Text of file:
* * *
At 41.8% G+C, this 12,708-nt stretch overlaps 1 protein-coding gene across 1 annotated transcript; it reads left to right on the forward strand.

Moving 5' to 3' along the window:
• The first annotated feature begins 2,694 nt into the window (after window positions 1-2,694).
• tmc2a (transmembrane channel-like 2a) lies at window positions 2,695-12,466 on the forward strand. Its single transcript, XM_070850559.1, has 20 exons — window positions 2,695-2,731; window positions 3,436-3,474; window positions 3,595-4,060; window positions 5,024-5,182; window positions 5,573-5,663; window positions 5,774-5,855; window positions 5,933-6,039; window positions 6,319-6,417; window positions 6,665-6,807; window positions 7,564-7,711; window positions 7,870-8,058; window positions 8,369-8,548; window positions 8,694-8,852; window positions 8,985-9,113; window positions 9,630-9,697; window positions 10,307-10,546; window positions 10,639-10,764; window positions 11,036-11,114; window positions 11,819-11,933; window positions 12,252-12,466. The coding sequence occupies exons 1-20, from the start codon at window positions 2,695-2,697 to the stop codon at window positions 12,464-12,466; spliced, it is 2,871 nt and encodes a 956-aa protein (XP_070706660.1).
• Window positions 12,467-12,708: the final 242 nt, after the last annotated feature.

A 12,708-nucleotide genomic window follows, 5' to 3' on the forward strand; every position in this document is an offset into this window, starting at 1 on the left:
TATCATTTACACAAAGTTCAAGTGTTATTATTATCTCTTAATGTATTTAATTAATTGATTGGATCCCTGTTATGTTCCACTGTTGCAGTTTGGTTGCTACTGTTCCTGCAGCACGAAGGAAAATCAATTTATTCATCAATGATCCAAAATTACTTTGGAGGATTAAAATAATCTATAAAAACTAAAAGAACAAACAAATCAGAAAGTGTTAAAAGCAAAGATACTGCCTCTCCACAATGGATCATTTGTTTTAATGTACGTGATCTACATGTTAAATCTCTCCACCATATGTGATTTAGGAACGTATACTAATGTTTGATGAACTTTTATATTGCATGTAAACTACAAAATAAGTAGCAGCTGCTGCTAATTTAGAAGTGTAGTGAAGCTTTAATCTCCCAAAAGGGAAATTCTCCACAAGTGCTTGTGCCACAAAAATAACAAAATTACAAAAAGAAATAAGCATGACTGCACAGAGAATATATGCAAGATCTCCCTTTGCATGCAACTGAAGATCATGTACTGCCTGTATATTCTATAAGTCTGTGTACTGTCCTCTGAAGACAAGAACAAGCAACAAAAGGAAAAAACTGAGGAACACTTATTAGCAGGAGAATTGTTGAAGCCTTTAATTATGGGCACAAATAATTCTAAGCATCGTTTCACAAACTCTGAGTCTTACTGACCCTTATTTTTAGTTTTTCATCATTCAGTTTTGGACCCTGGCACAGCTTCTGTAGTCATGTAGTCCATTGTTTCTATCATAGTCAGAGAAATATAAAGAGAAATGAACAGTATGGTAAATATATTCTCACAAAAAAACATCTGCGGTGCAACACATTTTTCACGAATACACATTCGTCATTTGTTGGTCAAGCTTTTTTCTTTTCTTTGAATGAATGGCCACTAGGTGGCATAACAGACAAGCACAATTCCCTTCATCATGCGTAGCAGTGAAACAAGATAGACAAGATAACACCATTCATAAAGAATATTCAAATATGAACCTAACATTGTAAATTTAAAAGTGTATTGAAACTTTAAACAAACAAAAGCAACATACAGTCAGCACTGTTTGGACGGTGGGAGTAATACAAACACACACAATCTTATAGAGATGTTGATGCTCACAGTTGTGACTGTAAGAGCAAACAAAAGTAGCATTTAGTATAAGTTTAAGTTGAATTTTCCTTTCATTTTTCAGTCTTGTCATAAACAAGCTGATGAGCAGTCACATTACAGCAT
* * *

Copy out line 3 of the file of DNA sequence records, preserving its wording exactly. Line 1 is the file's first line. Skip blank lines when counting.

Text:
• The first annotated feature begins 2,694 nt into the window (after window positions 1-2,694).